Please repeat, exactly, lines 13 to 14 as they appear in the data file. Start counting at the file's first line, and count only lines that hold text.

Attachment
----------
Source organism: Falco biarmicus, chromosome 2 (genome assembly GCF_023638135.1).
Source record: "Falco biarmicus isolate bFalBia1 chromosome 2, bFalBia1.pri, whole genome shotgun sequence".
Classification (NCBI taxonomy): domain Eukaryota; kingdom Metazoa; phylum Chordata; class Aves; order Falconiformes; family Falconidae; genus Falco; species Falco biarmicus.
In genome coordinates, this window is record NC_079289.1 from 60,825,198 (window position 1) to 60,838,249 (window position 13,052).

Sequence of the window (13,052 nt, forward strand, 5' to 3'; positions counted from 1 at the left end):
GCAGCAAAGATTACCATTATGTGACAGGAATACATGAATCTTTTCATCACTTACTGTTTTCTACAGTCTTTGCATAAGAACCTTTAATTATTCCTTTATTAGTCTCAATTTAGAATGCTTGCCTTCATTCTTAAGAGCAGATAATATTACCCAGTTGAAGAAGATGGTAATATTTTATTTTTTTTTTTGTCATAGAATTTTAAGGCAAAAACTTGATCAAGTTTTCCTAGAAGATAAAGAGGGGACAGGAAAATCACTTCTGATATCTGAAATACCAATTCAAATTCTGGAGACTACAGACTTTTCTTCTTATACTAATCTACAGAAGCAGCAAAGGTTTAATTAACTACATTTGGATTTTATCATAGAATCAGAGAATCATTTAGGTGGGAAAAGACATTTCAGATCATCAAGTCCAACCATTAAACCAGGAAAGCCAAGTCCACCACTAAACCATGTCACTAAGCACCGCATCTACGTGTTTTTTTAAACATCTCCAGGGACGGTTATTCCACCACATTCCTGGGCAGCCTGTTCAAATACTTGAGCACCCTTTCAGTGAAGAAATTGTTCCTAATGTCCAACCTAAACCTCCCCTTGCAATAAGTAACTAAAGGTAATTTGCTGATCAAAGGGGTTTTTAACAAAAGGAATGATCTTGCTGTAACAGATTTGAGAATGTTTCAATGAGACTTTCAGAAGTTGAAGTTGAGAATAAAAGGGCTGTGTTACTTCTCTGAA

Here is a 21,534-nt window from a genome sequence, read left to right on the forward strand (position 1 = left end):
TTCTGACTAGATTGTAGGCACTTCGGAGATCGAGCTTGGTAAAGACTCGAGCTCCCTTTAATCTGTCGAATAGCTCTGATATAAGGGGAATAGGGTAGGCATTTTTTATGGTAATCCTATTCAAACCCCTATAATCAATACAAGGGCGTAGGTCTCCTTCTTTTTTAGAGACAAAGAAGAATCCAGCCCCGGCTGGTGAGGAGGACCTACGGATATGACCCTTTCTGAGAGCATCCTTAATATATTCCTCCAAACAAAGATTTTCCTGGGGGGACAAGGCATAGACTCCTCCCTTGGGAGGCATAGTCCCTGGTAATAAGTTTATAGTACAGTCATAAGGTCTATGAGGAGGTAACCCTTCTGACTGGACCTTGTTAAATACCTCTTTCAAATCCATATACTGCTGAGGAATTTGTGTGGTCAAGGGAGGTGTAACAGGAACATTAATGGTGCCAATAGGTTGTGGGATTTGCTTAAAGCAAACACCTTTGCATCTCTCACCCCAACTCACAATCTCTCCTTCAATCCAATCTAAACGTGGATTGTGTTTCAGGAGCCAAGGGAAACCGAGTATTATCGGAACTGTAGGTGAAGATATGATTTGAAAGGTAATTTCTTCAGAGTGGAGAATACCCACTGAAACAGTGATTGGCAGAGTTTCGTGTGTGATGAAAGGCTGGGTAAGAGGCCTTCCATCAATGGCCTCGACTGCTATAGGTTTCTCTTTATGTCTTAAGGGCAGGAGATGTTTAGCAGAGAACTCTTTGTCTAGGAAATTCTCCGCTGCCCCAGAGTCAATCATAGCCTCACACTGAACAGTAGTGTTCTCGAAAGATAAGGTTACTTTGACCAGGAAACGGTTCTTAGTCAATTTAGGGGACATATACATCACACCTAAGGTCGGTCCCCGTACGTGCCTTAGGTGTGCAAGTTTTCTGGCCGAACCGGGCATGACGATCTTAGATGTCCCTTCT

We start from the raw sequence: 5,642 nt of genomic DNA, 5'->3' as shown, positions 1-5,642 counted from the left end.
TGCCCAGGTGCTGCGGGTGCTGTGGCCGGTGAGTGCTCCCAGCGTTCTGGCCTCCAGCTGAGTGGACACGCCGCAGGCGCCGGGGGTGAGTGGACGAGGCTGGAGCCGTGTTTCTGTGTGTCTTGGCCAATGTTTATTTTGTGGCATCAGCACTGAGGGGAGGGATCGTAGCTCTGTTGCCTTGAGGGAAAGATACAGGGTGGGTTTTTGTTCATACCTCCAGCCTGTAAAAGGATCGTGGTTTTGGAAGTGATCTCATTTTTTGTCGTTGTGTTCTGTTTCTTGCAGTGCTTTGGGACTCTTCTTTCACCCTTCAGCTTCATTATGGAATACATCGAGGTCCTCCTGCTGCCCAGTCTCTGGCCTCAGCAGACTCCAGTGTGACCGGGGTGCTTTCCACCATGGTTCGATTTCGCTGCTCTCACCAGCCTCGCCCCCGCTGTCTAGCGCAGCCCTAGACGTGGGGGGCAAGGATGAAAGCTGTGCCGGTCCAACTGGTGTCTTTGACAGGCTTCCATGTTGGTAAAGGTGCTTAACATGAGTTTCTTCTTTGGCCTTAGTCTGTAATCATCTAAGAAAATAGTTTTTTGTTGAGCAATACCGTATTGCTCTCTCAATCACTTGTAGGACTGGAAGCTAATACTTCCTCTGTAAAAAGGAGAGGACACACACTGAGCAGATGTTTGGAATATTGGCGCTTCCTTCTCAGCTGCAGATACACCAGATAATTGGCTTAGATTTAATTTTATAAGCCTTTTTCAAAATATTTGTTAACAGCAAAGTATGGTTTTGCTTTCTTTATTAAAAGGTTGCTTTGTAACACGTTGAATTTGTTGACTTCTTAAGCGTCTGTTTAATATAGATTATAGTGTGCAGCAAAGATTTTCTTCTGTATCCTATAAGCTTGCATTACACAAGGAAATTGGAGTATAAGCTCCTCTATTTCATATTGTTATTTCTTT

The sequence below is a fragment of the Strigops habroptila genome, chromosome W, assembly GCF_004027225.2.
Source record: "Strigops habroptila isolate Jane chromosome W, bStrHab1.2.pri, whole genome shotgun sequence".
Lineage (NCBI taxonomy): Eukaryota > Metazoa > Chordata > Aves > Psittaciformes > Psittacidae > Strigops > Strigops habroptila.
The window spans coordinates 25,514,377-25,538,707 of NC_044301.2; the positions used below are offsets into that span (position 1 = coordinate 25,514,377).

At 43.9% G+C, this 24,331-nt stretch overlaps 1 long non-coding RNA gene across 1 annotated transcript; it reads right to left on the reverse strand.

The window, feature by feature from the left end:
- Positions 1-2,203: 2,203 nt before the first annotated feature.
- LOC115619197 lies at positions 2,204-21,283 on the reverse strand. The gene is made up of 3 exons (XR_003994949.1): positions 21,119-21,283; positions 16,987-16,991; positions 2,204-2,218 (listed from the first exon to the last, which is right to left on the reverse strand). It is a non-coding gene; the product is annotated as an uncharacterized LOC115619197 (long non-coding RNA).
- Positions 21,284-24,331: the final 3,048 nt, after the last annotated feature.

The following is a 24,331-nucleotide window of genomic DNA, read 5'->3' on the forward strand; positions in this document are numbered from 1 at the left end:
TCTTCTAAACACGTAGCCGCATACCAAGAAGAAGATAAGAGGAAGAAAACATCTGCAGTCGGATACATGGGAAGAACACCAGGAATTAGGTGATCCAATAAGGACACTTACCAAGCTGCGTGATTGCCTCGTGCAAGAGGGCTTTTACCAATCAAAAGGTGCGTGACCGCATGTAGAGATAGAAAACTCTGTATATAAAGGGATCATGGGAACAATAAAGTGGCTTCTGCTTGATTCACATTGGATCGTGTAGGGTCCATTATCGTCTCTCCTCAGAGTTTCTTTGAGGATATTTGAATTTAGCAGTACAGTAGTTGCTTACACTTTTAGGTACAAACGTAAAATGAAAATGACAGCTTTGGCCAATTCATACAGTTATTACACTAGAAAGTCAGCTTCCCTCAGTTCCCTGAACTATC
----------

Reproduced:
Lineage (NCBI taxonomy): Eukaryota > Metazoa > Chordata > Aves > Psittaciformes > Psittacidae > Strigops > Strigops habroptila.
The window spans coordinates 25,514,377-25,538,707 of NC_044301.2; the positions used below are offsets into that span (position 1 = coordinate 25,514,377).